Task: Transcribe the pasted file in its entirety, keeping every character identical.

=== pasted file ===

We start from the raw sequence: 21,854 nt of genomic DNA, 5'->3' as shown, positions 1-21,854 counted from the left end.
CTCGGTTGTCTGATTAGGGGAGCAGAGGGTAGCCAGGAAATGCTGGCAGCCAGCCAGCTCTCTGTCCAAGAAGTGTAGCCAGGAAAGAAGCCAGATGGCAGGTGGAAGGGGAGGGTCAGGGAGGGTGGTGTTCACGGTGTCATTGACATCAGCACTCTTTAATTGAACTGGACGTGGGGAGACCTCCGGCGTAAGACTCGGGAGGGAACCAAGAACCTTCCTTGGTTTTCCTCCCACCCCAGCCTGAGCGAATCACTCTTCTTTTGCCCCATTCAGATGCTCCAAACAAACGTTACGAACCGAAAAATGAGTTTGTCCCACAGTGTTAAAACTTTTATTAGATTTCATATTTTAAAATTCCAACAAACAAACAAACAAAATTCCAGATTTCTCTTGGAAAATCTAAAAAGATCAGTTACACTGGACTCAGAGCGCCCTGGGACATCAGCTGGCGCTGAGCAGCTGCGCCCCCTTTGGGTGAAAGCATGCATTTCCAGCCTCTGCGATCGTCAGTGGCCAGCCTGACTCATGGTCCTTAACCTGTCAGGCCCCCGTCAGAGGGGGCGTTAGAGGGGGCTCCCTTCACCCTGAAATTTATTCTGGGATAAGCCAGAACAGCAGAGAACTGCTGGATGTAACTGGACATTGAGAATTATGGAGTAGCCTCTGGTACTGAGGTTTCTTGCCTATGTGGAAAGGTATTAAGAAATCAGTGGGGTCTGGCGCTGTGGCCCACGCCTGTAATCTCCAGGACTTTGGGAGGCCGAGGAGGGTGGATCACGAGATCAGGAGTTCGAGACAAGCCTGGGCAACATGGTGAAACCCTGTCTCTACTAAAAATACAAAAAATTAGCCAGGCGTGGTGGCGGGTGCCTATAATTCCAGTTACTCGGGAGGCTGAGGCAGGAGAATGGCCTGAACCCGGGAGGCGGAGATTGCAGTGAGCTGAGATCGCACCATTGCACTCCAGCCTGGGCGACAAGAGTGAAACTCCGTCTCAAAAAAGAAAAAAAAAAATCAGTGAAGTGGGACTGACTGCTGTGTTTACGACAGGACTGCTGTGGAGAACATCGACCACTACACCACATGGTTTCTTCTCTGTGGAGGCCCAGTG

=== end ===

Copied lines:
We start from the raw sequence: 21,854 nt of genomic DNA, 5'->3' as shown, positions 1-21,854 counted from the left end.
CTCGGTTGTCTGATTAGGGGAGCAGAGGGTAGCCAGGAAATGCTGGCAGCCAGCCAGCTCTCTGTCCAAGAAGTGTAGCCAGGAAAGAAGCCAGATGGCAGGTGGAAGGGGAGGGTCAGGGAGGGTGGTGTTCACGGTGTCATTGACATCAGCACTCTTTAATTGAACTGGACGTGGGGAGACCTCCGGCGTAAGACTCGGGAGGGAACCAAGAACCTTCCTTGGTTTTCCTCCCACCCCAGCCTGAGCGAATCACTCTTCTTTTGCCCCATTCAGATGCTCCAAACAAACGTTACGAACCGAAAAATGAGTTTGTCCCACAGTGTTAAAACTTTTATTAGATTTCATATTTTAAAATTCCAACAAACAAACAAACAAAATTCCAGATTTCTCTTGGAAAATCTAAAAAGATCAGTTACACTGGACTCAGAGCGCCCTGGGACATCAGCTGGCGCTGAGCAGCTGCGCCCCCTTTGGGTGAAAGCATGCATTTCCAGCCTCTGCGATCGTCAGTGGCCAGCCTGACTCATGGTCCTTAACCTGTCAGGCCCCCGTCAGAGGGGGCGTTAGAGGGGGCTCCCTTCACCCTGAAATTTATTCTGGGATAAGCCAGAACAGCAGAGAACTGCTGGATGTAACTGGACATTGAGAATTATGGAGTAGCCTCTGGTACTGAGGTTTCTTGCCTATGTGGAAAGGTATTAAGAAATCAGTGGGGTCTGGCGCTGTGGCCCACGCCTGTAATCTCCAGGACTTTGGGAGGCCGAGGAGGGTGGATCACGAGATCAGGAGTTCGAGACAAGCCTGGGCAACATGGTGAAACCCTGTCTCTACTAAAAATACAAAAAATTAGCCAGGCGTGGTGGCGGGTGCCTATAATTCCAGTTACTCGGGAGGCTGAGGCAGGAGAATGGCCTGAACCCGGGAGGCGGAGATTGCAGTGAGCTGAGATCGCACCATTGCACTCCAGCCTGGGCGACAAGAGTGAAACTCCGTCTCAAAAAAGAAAAAAAAAAATCAGTGAAGTGGGACTGACTGCTGTGTTTACGACAGGACTGCTGTGGAGAACATCGACCACTACACCACATGGTTTCTTCTCTGTGGAGGCCCAGTG